Interim head coach Matt Canada during the victory against Texas. (John McDonnell/The Washington Post)

Since Matt Canada became Maryland’s interim head coach, he has continued to stress that he’s still the offensive coordinator and his job is to call the right plays. That’s what Maryland hired him to do in January, and it’s what he has done through most of his career.

“I don’t really know Matt Canada, head coach,” quarterback Kasim Hill said Saturday after Maryland’s 34-29 season-opening upset of then-No. 23 Texas. “I know him more as Matt Canada, offensive coordinator.”

While the new title hasn’t changed Canada’s primary duties, it has altered game-day logistics. On Saturday, Canada called plays from the sideline for the first time in his career.

Before, he had always done so from the booth upstairs, the view he has preferred. Before, he wouldn’t even watch the defense play. His role as offensive coordinator required his focus to be on those players all the time. Against Texas, though, Canada had to keep his eyes on the field in case Maryland needed to call a timeout.

After the win, Canada said his new location was his most significant concern heading into the game, but he felt it went well and he isn’t planning to make any major adjustments for the Terps’ second game of the season, at Bowling Green on Saturday.

“The guys upstairs did a good job giving me the information I needed and that’s just a comfort level for me,” Canada said. “I had just never done it before. A lot of guys do. A lot of guys like it down there better. I’ve always liked it upstairs. It’s just a comfort deal. . . . We handled it fine. There’s always going to be plays that are bad plays. If they don’t work, they’re all bad, right?”

Canada took responsibility for a pair of unsuccessful plays in particular. He took full blame for a quarterback sneak that failed to convert a  fourth and one at Maryland’s 36-yard line in the third quarter, when Texas scored on the ensuing drive to take its only lead of the game. Canada said Tuesday that there was a personnel issue on the field, and he should have called a timeout. But whether he was upstairs, on the field or “anywhere else in the middle, that was all on me.”

Late in the first half, Maryland running back Jake Funk fumbled on a jet sweep and was tackled in the end zone for a safety. That score contributed to Texas’s stretch of 22 consecutive points. Just as he did on the unsuccessful fourth-and-one play, Canada attributed the safety to putting his players in a bad spot.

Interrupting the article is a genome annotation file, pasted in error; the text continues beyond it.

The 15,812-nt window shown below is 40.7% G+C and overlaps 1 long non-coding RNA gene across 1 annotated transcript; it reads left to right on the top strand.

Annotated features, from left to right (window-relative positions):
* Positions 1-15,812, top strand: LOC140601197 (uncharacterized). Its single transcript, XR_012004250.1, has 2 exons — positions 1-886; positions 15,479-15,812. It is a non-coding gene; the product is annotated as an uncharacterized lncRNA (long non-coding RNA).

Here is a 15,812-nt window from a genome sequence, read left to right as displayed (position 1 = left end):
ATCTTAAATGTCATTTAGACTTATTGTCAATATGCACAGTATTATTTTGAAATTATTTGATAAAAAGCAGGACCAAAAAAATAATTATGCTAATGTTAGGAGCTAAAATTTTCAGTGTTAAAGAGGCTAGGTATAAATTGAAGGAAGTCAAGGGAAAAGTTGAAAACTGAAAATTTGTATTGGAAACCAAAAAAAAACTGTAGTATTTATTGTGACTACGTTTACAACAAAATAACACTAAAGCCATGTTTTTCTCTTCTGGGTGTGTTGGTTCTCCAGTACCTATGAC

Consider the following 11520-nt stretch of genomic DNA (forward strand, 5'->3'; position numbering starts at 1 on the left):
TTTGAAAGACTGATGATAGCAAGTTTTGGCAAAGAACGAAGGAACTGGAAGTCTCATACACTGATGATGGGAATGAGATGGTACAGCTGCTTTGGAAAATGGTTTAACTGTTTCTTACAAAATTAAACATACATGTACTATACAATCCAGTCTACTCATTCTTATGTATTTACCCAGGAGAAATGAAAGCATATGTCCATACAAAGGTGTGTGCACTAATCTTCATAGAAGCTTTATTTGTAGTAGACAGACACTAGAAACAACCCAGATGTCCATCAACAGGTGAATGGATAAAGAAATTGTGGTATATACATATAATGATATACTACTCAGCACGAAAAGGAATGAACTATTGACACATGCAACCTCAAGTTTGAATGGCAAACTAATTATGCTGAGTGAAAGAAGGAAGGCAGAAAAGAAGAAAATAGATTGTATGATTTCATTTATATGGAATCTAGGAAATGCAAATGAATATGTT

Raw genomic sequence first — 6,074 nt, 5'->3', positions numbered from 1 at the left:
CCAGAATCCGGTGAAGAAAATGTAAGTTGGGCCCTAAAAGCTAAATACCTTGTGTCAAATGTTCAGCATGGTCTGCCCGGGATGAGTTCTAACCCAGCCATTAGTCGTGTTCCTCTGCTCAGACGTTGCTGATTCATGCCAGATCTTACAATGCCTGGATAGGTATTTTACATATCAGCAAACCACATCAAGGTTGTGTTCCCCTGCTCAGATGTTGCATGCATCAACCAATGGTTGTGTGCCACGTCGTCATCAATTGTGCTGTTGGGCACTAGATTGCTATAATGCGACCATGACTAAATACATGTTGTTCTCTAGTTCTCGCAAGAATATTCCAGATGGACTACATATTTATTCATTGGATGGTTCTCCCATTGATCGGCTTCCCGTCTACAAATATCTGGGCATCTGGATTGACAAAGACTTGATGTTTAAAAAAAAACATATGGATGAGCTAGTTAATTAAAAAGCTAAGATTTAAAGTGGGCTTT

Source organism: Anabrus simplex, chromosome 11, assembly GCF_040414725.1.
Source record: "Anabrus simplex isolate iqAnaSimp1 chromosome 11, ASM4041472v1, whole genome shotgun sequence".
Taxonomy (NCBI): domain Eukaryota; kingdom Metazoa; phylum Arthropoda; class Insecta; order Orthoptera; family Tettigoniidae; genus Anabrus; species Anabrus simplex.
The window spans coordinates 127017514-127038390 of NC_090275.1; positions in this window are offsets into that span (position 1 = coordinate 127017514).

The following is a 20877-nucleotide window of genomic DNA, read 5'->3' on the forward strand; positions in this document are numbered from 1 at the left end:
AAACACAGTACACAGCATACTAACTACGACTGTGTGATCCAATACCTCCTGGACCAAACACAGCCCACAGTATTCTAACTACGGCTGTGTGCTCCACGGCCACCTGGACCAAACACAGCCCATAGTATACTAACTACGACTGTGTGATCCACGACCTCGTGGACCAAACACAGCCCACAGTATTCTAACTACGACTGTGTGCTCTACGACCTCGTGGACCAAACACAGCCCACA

“He just really looks out for his guys,” said Ben Chappell, who played quarterback on a Canada-run offense at Indiana from 2007 to 2010. “I think guys appreciate that. He never throws guys under the bus. Everyone makes mistakes on the field, but . . . he takes the brunt of the blame.”

Maryland gained 264 passing yards and 143 rushing yards in Canada’s debut. (Each of those surpassed the Longhorns’ totals by one yard.) Canada used 11 ball-carriers, and the safety stood as the team’s only turnover.

Canada led the team through an intensely emotional game that featured the team honoring offensive lineman Jordan McNair after his death in June; the return of two quarterbacks who suffered season-ending knee injuries last season; even an 86-minute lightning delay. On Tuesday, Canada praised the team’s “ability to stick together” and its focus through the weather break and 18 combined penalties and reviews that stretched the game close to six hours.

“The first quarter was the longest quarter I’ve ever been a part of,” Canada said after the game. “I’ve always called it from upstairs, so I was just starting to think maybe I’m just old and out of shape. It was a long time standing down there.”

Canada said that he listened to some defensive conversations on his headset but didn’t get involved in their decisions. Unlike Coach DJ Durkin, who has been on administrative leave since Aug. 11, Canada’s entire coaching background comes on the offensive side of the ball.

Matt Barnes, the linebackers coach and special teams coordinator, helped with coaching the defense on the field. Co-defensive coordinator Jimmy Brumbaugh and cornerbacks coach Aazaar Abdul-Rahim also coached from the sideline. Defensive coordinator Andy Buh and safeties coach Chuck Heater watched from the booth.

Even though Canada had to watch the defense more than he typically would, his focus remained on the offense and his play calls. He embraces the back seat position while on defense but assumes full responsibility on offense. And a different location isn’t going to change that mind-set.

“Anything that doesn’t work I shouldn’t have called,” Canada said. “That’s just life of calling plays. I don’t think anything was different with me being down or being up. I think that went pretty smooth.”

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